These mutant prairie voles were observed in their behavioral traits to analyse the effects, a lack of oxytocin can have on social and behavioral patterns. However, these prairie voles still exhibited signs of social bonding, usually thought to be dependent on oxytocin, namely pair bonding and parental care.
Oxytocin is a hormone produced by the brain and is known to be responsible for forming social and emotional bonds in humans, prairie voles, and other species. Oxytocin is also known as “the love hormone.”
Researchers have used prairie voles in their studies to determine the role of oxytocin because these rodents are known to be monogamous.
Partner voles usually spend most of their time with their partner and show a distinct preference for each other over other voles. This bonding behavior pattern is unique only to prairie voles. Researchers used the genetic CRISPR (Clustered Regularly Interspaced Short Palindromic Repeats) technology to produce prairie voles that lacked the oxytocin receptors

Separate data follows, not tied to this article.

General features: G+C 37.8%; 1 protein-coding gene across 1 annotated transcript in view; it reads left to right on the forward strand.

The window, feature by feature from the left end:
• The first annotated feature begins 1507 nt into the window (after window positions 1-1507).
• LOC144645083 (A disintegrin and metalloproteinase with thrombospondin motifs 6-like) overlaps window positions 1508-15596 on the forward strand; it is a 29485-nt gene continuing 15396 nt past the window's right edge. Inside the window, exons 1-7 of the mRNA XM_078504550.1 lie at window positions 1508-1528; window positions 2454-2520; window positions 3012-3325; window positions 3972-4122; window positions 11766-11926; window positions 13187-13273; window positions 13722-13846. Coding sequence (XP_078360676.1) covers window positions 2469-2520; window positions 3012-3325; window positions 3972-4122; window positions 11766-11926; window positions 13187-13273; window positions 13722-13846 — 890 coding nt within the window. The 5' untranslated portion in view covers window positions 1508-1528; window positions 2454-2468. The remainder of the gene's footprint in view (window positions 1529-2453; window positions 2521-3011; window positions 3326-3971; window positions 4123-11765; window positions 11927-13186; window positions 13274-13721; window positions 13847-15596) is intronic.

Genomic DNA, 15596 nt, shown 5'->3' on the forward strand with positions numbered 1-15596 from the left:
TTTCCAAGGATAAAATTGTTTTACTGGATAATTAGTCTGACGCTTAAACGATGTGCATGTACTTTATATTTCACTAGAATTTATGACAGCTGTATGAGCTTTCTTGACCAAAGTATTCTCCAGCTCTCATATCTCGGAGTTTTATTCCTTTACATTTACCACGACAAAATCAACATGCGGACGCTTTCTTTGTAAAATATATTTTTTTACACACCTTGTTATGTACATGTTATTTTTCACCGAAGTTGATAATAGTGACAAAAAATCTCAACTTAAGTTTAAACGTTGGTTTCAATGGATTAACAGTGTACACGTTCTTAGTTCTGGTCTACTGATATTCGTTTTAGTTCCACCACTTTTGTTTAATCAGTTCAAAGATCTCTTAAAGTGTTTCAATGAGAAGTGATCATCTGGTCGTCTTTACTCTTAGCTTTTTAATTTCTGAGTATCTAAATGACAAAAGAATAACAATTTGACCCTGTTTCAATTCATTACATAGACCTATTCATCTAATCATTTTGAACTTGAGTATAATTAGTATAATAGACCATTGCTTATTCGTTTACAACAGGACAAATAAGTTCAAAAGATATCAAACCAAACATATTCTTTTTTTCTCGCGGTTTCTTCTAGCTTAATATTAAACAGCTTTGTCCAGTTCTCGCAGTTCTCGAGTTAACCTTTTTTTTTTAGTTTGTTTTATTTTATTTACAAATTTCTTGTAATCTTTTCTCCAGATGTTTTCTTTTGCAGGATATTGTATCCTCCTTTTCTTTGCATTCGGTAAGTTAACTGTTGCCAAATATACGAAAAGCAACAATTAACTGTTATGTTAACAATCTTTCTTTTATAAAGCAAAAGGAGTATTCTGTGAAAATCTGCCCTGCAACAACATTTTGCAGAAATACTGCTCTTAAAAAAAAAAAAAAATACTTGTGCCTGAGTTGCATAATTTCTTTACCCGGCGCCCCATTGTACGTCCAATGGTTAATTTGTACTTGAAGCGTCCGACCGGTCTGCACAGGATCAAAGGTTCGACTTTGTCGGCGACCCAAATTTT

Researchers were surprised to see that the results did not show much of a difference in social and behavioral patterns between non mutant and mutant prairie voles.
Mutant parents spent the majority of their time in the nest, together with their partners, while the mothers were seen nestles with their pups
However, voles also exhibited aggressive behavior towards unfamiliar members of the opposite sex, indicating rejection of other potential mates.
Additionally, the pups born to mutant mothers weighed significantly less at than pups born to normal mothers, which may pertain to a potential issue with milk ejection or deficient nursing pattern.
More research to analyse oxytocin and its effect are necessary to understand what influences social and behavioral patterns in human and mice.